Doing what we do, CarAdvice writers are often asked by friends and family, and through our contact page: which car is best for me?
Most buyers can identify the top three non-negotiable factors that will guide their purchase decision. But… where to from there?
In this series, we look at these cases and single out three cars that fit the brief. If there are more than three, we’ll highlight the three models that have scored well in past CarAdvice reviews.
Jack is looking for a fun to drive, practical car with all-wheel drive. He's looking to undertake regular trips to the snow in a car that can also double as a practical daily driver.
With up to $70,000 as his budget, Jack has a lot to choose from, but he’s made it clear that while he wants practicality, he doesn’t need seven seats, and isn’t really hankering for a “really large car”.
He also has the ability to scratch his performance itch as he also owns an AMG, so we’ll take sports cars off the list, but it “must have a decent amount of power” because he “doesn’t really enjoy cars with less willing engines”.
We like this guy.
So, without further ado, here are the three main criteria for Jack’s chapter of The Shortlist:
- All-wheel-drive for icy roads
- Plenty of space for three mates and a bootful of ski stuff
- Up to $70,000 – but it’s got to be worth it
Well, to say that Jack is spoilt for choice would be an understatement. He could feasibly have heaps of cars, SUVs and even utes to consider – a left-field choice, for instance, could be a Volkswagen Amarok V6.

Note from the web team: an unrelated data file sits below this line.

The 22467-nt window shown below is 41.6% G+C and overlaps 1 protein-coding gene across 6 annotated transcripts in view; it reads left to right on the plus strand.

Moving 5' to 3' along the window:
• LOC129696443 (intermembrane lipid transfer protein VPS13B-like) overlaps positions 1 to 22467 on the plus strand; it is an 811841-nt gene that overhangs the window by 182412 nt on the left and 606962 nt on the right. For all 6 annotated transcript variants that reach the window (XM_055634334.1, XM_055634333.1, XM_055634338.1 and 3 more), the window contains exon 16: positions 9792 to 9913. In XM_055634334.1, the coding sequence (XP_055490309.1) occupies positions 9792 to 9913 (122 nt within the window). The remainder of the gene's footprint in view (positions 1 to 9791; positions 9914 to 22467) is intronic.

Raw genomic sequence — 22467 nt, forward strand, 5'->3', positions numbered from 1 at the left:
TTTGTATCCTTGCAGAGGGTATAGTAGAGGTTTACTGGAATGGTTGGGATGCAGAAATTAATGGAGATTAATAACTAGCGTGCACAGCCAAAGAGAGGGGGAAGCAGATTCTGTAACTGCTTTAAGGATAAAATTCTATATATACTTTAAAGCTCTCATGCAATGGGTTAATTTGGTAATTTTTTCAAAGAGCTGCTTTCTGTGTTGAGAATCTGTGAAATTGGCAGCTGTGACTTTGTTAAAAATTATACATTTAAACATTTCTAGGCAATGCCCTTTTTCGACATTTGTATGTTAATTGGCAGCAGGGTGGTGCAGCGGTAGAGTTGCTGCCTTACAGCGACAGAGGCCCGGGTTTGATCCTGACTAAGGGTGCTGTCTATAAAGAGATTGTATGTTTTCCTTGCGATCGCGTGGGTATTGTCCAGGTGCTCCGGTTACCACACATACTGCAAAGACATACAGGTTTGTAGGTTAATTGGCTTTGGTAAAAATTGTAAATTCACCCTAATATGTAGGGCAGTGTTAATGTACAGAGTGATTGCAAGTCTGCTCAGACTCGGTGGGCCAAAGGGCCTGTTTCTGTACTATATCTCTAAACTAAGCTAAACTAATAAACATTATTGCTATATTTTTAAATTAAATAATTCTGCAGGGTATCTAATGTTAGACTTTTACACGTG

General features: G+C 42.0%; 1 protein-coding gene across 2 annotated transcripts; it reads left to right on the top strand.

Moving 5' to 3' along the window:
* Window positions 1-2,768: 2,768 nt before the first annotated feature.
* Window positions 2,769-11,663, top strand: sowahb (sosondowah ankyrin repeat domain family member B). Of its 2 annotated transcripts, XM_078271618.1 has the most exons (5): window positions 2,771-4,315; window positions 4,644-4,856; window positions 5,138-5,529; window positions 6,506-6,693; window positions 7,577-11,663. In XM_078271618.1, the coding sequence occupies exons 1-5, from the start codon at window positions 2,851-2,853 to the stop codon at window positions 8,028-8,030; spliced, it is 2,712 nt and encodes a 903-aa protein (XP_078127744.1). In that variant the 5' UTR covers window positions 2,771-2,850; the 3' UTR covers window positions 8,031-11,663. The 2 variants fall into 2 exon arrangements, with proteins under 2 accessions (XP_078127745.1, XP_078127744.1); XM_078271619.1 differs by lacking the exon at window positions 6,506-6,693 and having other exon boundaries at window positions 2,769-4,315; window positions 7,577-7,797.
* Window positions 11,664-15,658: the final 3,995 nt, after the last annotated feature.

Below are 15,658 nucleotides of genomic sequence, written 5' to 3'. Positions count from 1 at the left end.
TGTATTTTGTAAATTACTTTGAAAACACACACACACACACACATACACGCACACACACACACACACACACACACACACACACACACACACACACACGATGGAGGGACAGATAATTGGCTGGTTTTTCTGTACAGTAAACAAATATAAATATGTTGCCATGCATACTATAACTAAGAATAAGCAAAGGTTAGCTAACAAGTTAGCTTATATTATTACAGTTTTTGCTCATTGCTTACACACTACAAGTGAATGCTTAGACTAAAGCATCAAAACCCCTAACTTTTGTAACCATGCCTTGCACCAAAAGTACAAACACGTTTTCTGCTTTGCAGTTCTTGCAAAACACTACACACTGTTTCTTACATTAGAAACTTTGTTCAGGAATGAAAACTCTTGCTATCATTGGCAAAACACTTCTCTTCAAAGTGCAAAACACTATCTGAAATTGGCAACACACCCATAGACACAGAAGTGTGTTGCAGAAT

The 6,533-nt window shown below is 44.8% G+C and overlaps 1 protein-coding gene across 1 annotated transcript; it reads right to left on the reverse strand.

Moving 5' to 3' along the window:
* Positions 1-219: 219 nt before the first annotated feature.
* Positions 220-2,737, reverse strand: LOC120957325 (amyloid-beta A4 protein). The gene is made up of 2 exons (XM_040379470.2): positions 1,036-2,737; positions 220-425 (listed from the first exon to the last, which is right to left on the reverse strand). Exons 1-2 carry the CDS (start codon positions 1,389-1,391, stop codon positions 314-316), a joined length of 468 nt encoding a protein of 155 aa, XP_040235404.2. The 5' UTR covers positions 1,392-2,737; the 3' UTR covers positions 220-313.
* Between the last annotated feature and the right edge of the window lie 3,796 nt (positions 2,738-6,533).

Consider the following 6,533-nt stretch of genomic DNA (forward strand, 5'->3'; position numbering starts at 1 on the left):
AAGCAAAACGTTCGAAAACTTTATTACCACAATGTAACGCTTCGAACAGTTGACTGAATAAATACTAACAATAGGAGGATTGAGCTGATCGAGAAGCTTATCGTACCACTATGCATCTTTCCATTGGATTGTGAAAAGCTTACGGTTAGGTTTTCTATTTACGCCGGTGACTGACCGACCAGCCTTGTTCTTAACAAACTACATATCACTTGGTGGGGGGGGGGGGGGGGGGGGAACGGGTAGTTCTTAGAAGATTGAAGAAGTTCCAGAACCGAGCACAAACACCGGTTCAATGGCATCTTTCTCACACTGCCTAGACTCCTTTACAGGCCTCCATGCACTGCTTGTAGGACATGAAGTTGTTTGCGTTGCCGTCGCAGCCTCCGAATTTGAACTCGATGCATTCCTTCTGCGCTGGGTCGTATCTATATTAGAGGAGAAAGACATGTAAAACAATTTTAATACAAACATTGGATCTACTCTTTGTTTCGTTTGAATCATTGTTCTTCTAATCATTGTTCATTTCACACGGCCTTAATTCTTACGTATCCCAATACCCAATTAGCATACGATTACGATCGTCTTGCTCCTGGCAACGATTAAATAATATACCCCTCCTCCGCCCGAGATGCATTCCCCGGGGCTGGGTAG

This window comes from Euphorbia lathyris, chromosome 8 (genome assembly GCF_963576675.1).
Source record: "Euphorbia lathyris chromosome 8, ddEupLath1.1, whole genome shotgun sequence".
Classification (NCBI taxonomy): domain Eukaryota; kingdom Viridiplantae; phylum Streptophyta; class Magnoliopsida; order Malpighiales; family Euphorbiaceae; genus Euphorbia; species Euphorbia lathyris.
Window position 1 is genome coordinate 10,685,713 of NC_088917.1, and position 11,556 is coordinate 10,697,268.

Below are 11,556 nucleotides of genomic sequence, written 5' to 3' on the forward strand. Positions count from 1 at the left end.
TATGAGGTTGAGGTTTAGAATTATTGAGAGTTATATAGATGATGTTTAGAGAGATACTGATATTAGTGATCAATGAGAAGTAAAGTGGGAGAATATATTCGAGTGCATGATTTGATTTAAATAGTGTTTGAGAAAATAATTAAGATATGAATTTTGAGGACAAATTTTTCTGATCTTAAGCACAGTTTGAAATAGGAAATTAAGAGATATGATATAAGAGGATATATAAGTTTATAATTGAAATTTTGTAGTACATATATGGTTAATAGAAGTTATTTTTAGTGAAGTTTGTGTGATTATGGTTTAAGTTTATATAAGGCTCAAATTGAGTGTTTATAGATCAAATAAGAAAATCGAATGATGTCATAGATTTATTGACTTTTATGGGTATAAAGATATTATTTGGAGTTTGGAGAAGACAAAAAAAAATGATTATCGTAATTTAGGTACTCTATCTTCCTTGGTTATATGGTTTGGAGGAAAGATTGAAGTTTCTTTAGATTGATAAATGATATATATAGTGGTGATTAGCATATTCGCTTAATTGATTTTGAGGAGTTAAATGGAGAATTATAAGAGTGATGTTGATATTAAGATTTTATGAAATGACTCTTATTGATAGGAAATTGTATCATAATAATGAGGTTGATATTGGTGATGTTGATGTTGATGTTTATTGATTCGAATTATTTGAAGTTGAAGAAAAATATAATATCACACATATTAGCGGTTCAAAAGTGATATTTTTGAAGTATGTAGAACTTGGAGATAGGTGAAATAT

But he doesn’t want something that big, so we’re narrowing it down a bit, considering vehicles in the mid-sized SUV arena – Jack told us that he likes the idea of a bit of extra ground clearance for the occasional dirt road encounter.
If Jack didn’t want an SUV, we’d wholeheartedly recommend a VW Golf R Wagon – it still has AWD, it’s fun and practical, but it is lower, so you might be wary of gravel roads. Or that might add to the fun!
While the words ‘SUV’ and ‘fun’ may not necessarily coalesce in some people’s minds, there are options out there that we’d happily recommend.
One would be a Subaru Forester XT Premium, which, while it may not offer a lot of fun, is certainly powerful enough to placate Jack’s desire for performance. But he wants something that isn’t so long in the tooth, and can’t hang on for the all-new Forester in 2018.
A Subaru WRX or WRX STI might also tickle Jack’s fancy, and he said he doesn’t mind if his new car is manual or automatic (we’d choose the manual over Subaru’s CVT auto, any day!). But given that his priorities are on space, it could be a little tight.
Yet another Subaru could make it on his list – the Levorg – but as much as it should be fun to drive, it just isn’t.
An Audi Q2 could also be worth a look, if he, er, liked the look of it, and there’s a new 2.0TFSI quattro AWD model due soon that’ll have plenty of boogie. But we get the feeling that may be a little small, too. It is a fun little thing, with plenty of style, and a reasonably spacious cabin – but not as spacious as our three finalists.
With that in mind, here is The Shortlist for Jack.
Volkswagen Tiguan 162TSI R-Line
The Volkswagen Tiguan 162TSI R-Line is a fun and spacious all-wheel-drive SUV that comes in well under that magic budget marker, at $48,490 for the 162TSI, plus $4000 for the R-Line kit, taking it to $52,490.